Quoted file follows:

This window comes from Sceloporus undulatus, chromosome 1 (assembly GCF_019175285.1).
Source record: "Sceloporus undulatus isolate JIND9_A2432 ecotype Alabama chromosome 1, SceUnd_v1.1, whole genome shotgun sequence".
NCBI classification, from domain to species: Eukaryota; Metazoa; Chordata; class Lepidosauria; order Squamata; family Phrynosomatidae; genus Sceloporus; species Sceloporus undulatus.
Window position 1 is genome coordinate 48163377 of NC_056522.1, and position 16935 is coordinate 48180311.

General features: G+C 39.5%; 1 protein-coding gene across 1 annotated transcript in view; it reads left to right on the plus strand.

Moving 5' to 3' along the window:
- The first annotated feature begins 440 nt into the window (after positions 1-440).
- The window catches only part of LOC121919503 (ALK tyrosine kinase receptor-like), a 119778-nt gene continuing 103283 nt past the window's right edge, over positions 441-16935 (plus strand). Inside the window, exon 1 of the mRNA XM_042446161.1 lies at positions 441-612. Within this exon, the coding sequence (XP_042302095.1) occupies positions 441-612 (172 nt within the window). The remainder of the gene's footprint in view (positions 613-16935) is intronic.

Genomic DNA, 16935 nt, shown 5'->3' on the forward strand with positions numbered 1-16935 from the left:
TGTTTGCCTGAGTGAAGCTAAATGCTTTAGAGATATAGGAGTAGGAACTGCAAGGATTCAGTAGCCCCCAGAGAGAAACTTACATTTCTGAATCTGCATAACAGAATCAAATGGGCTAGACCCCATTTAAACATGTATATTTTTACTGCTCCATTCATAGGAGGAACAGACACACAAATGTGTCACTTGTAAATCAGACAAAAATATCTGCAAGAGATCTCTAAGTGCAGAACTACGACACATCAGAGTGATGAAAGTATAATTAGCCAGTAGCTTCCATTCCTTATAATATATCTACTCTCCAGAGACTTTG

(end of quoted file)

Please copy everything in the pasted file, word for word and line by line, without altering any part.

This window comes from Sceloporus undulatus, chromosome 1 (assembly GCF_019175285.1).
Source record: "Sceloporus undulatus isolate JIND9_A2432 ecotype Alabama chromosome 1, SceUnd_v1.1, whole genome shotgun sequence".
NCBI classification, from domain to species: Eukaryota; Metazoa; Chordata; class Lepidosauria; order Squamata; family Phrynosomatidae; genus Sceloporus; species Sceloporus undulatus.
Window position 1 is genome coordinate 48163377 of NC_056522.1, and position 16935 is coordinate 48180311.

General features: G+C 39.5%; 1 protein-coding gene across 1 annotated transcript in view; it reads left to right on the plus strand.

Moving 5' to 3' along the window:
- The first annotated feature begins 440 nt into the window (after positions 1-440).
- The window catches only part of LOC121919503 (ALK tyrosine kinase receptor-like), a 119778-nt gene continuing 103283 nt past the window's right edge, over positions 441-16935 (plus strand). Inside the window, exon 1 of the mRNA XM_042446161.1 lies at positions 441-612. Within this exon, the coding sequence (XP_042302095.1) occupies positions 441-612 (172 nt within the window). The remainder of the gene's footprint in view (positions 613-16935) is intronic.

Genomic DNA, 16935 nt, shown 5'->3' on the forward strand with positions numbered 1-16935 from the left:
TGTTTGCCTGAGTGAAGCTAAATGCTTTAGAGATATAGGAGTAGGAACTGCAAGGATTCAGTAGCCCCCAGAGAGAAACTTACATTTCTGAATCTGCATAACAGAATCAAATGGGCTAGACCCCATTTAAACATGTATATTTTTACTGCTCCATTCATAGGAGGAACAGACACACAAATGTGTCACTTGTAAATCAGACAAAAATATCTGCAAGAGATCTCTAAGTGCAGAACTACGACACATCAGAGTGATGAAAGTATAATTAGCCAGTAGCTTCCATTCCTTATAATATATCTACTCTCCAGAGACTTTG